My mom had gone back to work as a nurse, and we found our new normal as a family of four. As I sat in class my sophomore year of high school, I was asked to go to the office. I was informed that my uncle was on his way to pick me up. I knew if my uncle was leaving his job as a guidance counselor at a neighboring high school to pick me up, something was seriously wrong. I was dropped off at my house, my uncle explained that my mom had fallen off the roof in an attempt to surprise us with Christmas lights when we got home from school. He needed to go to the hospital and find out what was going on. I noticed a large puddle of blood on the driveway, and as I entered the house there was a trail of blood from the garage to the kitchen table. Wanting to have it cleaned up before my younger brothers got home from school, I got to work. Thankfully, after ten days in the trauma unit after a major blow to her head, she was ok and made a full recovery. Her head injury has led to teasing and many jokes over the years, but we are also humbled knowing it could have turned out completely different.
I wasn’t exactly quick to look to God for guidance or comfort as a teenager, nor did I have any interest in talking about the events of my life. I hated the awkwardness of pity or people not knowing how to respond. I give my dad full credit for his example in having the mindset it could always be worse. I still tend to feel this today—no matter what may come my way I have so much to be thankful for.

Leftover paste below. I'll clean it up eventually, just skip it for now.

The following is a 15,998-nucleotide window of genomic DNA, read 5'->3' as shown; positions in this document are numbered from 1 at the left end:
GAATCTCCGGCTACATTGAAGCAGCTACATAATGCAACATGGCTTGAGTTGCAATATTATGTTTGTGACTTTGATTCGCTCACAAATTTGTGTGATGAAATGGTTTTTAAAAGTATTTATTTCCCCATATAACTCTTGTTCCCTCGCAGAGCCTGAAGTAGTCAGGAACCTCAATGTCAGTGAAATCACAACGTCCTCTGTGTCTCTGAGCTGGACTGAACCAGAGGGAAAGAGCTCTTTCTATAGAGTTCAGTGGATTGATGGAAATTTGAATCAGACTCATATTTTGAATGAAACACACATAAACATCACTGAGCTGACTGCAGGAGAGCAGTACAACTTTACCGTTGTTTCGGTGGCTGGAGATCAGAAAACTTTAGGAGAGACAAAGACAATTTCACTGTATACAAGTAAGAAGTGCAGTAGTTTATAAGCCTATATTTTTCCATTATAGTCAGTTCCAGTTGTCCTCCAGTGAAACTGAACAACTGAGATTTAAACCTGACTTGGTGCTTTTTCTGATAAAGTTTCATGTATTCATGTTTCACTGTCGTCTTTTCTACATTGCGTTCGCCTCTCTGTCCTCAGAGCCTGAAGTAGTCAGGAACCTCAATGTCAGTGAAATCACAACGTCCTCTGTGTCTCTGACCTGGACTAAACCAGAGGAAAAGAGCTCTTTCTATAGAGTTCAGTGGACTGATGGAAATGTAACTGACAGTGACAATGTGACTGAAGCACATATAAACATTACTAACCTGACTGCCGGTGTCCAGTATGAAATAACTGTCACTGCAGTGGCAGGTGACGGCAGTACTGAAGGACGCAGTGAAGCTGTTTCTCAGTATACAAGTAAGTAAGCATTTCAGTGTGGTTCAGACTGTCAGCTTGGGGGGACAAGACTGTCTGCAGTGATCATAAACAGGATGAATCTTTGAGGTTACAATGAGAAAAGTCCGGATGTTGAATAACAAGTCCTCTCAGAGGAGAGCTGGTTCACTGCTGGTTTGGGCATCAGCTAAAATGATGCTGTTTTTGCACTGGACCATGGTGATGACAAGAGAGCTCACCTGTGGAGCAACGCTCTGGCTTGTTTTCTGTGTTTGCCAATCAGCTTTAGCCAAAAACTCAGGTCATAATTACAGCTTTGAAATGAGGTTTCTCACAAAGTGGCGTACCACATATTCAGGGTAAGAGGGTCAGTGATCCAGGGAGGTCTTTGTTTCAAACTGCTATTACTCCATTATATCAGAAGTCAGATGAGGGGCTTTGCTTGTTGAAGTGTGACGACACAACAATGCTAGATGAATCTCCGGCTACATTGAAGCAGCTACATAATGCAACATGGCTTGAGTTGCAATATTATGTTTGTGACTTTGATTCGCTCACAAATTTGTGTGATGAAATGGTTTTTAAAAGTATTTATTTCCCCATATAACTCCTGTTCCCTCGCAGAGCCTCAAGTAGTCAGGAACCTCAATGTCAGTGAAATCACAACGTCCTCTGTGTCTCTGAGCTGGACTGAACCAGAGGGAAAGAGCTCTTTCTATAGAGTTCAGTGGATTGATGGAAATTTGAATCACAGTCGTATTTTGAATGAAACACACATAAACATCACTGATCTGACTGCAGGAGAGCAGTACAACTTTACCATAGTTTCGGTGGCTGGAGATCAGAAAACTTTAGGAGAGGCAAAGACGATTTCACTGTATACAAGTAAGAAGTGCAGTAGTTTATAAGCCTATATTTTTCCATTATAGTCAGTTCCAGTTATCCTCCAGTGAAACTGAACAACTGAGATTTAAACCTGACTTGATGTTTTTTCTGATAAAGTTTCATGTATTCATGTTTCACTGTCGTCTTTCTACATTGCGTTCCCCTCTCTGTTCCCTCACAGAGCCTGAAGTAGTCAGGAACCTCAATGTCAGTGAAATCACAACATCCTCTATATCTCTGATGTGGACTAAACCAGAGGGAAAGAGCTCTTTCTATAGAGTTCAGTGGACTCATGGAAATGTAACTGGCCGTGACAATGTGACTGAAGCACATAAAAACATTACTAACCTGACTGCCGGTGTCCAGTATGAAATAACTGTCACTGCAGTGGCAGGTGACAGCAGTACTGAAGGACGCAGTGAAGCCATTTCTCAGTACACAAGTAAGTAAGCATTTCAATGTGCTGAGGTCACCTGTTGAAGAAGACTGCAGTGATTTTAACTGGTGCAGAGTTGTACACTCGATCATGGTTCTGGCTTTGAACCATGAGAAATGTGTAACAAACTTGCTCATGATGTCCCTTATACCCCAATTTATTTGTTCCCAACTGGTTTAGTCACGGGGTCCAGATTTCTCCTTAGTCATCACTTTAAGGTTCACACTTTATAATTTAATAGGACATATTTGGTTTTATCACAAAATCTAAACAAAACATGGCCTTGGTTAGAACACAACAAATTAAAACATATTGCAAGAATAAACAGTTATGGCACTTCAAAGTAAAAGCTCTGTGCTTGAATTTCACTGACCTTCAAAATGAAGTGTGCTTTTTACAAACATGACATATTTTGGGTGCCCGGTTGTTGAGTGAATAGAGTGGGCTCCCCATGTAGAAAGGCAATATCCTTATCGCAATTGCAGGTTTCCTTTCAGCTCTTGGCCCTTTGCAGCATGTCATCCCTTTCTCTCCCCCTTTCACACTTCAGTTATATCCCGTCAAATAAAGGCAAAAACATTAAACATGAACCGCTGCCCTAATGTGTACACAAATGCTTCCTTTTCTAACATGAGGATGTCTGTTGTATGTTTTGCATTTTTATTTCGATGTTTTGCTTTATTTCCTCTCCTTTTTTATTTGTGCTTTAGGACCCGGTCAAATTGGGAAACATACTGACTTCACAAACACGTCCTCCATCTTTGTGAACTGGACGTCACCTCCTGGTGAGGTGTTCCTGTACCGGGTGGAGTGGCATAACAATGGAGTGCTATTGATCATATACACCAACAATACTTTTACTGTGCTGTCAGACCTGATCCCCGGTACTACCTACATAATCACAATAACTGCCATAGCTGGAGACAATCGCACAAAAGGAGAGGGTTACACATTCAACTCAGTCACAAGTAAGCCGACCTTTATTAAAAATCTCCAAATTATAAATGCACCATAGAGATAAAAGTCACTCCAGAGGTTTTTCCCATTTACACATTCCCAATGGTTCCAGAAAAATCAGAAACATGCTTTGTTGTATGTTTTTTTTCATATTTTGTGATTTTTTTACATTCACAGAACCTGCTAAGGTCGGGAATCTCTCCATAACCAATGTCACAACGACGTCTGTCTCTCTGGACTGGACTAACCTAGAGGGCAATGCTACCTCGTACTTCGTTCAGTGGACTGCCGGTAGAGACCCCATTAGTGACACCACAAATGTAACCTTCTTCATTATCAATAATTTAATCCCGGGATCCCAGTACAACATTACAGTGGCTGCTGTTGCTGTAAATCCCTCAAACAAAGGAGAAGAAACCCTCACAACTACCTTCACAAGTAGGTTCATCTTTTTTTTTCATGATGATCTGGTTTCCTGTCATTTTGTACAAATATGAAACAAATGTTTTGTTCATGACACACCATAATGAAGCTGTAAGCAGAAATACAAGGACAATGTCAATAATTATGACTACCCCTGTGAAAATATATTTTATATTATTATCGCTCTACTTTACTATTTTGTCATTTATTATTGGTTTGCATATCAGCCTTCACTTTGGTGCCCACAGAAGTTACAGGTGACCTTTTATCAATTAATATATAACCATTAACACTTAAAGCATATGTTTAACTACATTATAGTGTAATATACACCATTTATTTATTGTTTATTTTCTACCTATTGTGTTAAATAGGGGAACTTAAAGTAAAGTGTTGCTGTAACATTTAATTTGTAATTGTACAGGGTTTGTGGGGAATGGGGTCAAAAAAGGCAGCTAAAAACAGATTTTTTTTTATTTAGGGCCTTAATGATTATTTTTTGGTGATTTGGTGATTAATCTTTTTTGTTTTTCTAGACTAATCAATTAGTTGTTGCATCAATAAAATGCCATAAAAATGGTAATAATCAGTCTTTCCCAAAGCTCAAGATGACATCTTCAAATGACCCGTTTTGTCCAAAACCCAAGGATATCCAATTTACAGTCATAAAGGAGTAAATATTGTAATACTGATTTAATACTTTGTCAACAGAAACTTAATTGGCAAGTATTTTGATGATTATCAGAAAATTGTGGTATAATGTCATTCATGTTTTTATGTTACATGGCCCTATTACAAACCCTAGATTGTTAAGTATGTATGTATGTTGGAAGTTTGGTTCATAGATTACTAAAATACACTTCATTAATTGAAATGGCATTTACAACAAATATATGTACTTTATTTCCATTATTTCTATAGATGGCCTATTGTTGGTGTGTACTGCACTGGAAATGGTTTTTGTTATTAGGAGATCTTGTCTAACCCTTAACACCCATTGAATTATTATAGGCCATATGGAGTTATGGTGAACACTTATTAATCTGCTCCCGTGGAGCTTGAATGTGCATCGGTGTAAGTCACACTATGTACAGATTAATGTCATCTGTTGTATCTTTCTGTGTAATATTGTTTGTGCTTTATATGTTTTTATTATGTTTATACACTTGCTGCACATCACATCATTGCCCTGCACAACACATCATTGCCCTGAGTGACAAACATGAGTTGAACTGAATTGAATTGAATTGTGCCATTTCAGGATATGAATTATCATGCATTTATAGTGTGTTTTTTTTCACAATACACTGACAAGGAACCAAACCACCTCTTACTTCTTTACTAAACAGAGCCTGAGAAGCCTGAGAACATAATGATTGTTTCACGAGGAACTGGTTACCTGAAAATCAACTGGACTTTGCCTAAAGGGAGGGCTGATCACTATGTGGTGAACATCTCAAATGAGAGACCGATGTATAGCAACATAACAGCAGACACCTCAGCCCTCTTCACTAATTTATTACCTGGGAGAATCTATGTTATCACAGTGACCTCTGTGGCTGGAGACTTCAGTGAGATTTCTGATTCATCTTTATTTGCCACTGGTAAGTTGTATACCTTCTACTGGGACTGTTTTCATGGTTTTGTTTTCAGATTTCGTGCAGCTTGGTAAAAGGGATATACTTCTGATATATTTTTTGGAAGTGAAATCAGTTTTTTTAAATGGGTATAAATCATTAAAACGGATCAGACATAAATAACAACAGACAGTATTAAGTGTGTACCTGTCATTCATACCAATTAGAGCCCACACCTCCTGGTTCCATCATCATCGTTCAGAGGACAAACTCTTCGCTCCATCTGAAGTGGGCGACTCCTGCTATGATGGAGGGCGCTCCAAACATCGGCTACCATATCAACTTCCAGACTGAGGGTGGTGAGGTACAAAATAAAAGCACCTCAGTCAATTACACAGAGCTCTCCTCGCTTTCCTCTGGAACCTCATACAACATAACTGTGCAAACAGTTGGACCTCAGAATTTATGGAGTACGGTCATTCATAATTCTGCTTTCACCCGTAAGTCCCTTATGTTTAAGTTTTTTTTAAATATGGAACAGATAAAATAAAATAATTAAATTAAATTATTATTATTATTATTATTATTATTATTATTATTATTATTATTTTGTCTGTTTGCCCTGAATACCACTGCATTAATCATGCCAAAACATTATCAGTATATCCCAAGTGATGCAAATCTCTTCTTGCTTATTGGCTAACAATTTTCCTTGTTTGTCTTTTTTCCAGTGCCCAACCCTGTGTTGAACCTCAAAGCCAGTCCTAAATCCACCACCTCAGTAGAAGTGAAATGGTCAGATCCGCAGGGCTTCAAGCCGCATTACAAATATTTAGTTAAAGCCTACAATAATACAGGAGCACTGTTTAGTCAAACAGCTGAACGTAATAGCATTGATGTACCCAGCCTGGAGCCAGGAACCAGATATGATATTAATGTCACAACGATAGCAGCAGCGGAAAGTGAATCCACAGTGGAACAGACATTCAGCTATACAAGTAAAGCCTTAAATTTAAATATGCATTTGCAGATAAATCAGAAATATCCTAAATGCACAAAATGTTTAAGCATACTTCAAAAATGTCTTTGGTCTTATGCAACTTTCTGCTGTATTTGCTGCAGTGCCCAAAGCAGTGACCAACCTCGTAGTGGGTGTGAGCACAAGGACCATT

As an adult, I found myself back in the lifestyle I loved and missed, married to a dairy farmer who also worked with his dad and brothers. On the most beautiful spring Sunday, my brother-in-law stopped at our house after church. Ready to leave, he looked at my 9 month old resting on my shoulder said, “bye little one,” and walked out our door. A little while later I was feeding her lunch and heard my always calm husband answer his phone, kick the coffee table, and run upstairs. My heart sank as I yelled to ask what was going on. His brother, who had just been standing in our house an hour or so before, was dead. I now would walk through loss with my husband and his family that I loved so much.
Once again, it was like a hug from Christ himself saying, “You all are loved,” as the community and church showered us all with love and support. Farms do not stop for a tragedy. Cows still need milked and cared for. People showed up to help however they could without being asked. I now saw loss in a whole new way as I grieved the loss of a brother-in-law. I wasn’t 13 anymore. I was a married woman with a child. I had a new view of my grandparents losing their son and my dad’s siblings losing a brother. I watched my husband, and his family grieve—everyone’s pain and loss showing in different ways, yet all clinging to their faith for comfort. Farmers practice faith in their day to day all the time, and when it came to something tragic it was no different. I saw this in my family and now in my in-laws.
God showed me his grace and mercy in the moments when I wanted to scream, “How could you? Why would you put anyone through this?” Let me just say I had many moments like that. In the storms of life, we will never walk alone. He is always by our side. I love when I get little reminders of that at random. Several years ago one of the owners of the construction company working at our farm came to me and said, “You don’t remember me, but I knew your dad well, and I was one of the EMT’s with him in the ambulance the night he was taken to the hospital.” There is so much comfort in knowing our time on earth and the things thrown our way that cause pain are not going to last forever. I have had ups and downs in between, and I am sure there will be more, but I will always have Someone by my side and will never walk alone.